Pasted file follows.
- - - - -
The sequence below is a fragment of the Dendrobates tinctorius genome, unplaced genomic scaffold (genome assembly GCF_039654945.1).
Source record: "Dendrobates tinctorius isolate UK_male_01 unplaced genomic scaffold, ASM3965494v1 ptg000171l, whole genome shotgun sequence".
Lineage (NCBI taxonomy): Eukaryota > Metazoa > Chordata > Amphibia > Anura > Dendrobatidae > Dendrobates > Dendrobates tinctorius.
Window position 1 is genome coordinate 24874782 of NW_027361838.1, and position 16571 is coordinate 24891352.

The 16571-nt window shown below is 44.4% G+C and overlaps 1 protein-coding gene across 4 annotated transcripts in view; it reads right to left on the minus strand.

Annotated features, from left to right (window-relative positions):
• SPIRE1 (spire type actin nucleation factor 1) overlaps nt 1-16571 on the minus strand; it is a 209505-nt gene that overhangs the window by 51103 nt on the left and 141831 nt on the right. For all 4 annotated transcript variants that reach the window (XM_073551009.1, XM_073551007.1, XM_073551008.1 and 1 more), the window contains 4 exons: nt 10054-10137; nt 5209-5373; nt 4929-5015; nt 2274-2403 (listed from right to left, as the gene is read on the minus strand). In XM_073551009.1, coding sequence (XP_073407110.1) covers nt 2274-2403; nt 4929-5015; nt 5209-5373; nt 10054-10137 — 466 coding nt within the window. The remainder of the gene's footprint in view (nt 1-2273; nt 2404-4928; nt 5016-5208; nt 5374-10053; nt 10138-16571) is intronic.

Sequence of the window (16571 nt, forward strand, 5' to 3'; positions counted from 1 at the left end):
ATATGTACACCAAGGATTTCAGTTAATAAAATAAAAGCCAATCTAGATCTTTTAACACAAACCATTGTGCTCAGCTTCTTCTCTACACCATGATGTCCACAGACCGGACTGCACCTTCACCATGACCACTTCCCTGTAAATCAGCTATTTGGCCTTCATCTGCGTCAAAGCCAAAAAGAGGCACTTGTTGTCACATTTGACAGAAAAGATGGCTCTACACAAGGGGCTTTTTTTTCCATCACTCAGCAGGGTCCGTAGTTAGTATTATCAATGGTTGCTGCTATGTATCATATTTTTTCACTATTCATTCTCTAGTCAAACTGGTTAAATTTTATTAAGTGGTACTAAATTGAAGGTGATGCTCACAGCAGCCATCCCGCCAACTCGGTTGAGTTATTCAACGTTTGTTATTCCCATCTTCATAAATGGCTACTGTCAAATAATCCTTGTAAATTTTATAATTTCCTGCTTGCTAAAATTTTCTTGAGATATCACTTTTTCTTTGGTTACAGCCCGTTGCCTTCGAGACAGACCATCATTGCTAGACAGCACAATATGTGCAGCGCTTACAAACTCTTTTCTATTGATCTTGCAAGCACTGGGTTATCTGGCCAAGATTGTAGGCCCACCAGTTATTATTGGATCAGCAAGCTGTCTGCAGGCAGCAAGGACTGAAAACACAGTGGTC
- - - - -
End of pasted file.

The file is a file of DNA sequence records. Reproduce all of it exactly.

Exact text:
The sequence below is a fragment of the Dendrobates tinctorius genome, unplaced genomic scaffold (genome assembly GCF_039654945.1).
Source record: "Dendrobates tinctorius isolate UK_male_01 unplaced genomic scaffold, ASM3965494v1 ptg000171l, whole genome shotgun sequence".
Lineage (NCBI taxonomy): Eukaryota > Metazoa > Chordata > Amphibia > Anura > Dendrobatidae > Dendrobates > Dendrobates tinctorius.
Window position 1 is genome coordinate 24874782 of NW_027361838.1, and position 16571 is coordinate 24891352.

The 16571-nt window shown below is 44.4% G+C and overlaps 1 protein-coding gene across 4 annotated transcripts in view; it reads right to left on the minus strand.

Annotated features, from left to right (window-relative positions):
• SPIRE1 (spire type actin nucleation factor 1) overlaps nt 1-16571 on the minus strand; it is a 209505-nt gene that overhangs the window by 51103 nt on the left and 141831 nt on the right. For all 4 annotated transcript variants that reach the window (XM_073551009.1, XM_073551007.1, XM_073551008.1 and 1 more), the window contains 4 exons: nt 10054-10137; nt 5209-5373; nt 4929-5015; nt 2274-2403 (listed from right to left, as the gene is read on the minus strand). In XM_073551009.1, coding sequence (XP_073407110.1) covers nt 2274-2403; nt 4929-5015; nt 5209-5373; nt 10054-10137 — 466 coding nt within the window. The remainder of the gene's footprint in view (nt 1-2273; nt 2404-4928; nt 5016-5208; nt 5374-10053; nt 10138-16571) is intronic.

Sequence of the window (16571 nt, forward strand, 5' to 3'; positions counted from 1 at the left end):
ATATGTACACCAAGGATTTCAGTTAATAAAATAAAAGCCAATCTAGATCTTTTAACACAAACCATTGTGCTCAGCTTCTTCTCTACACCATGATGTCCACAGACCGGACTGCACCTTCACCATGACCACTTCCCTGTAAATCAGCTATTTGGCCTTCATCTGCGTCAAAGCCAAAAAGAGGCACTTGTTGTCACATTTGACAGAAAAGATGGCTCTACACAAGGGGCTTTTTTTTCCATCACTCAGCAGGGTCCGTAGTTAGTATTATCAATGGTTGCTGCTATGTATCATATTTTTTCACTATTCATTCTCTAGTCAAACTGGTTAAATTTTATTAAGTGGTACTAAATTGAAGGTGATGCTCACAGCAGCCATCCCGCCAACTCGGTTGAGTTATTCAACGTTTGTTATTCCCATCTTCATAAATGGCTACTGTCAAATAATCCTTGTAAATTTTATAATTTCCTGCTTGCTAAAATTTTCTTGAGATATCACTTTTTCTTTGGTTACAGCCCGTTGCCTTCGAGACAGACCATCATTGCTAGACAGCACAATATGTGCAGCGCTTACAAACTCTTTTCTATTGATCTTGCAAGCACTGGGTTATCTGGCCAAGATTGTAGGCCCACCAGTTATTATTGGATCAGCAAGCTGTCTGCAGGCAGCAAGGACTGAAAACACAGTGGTC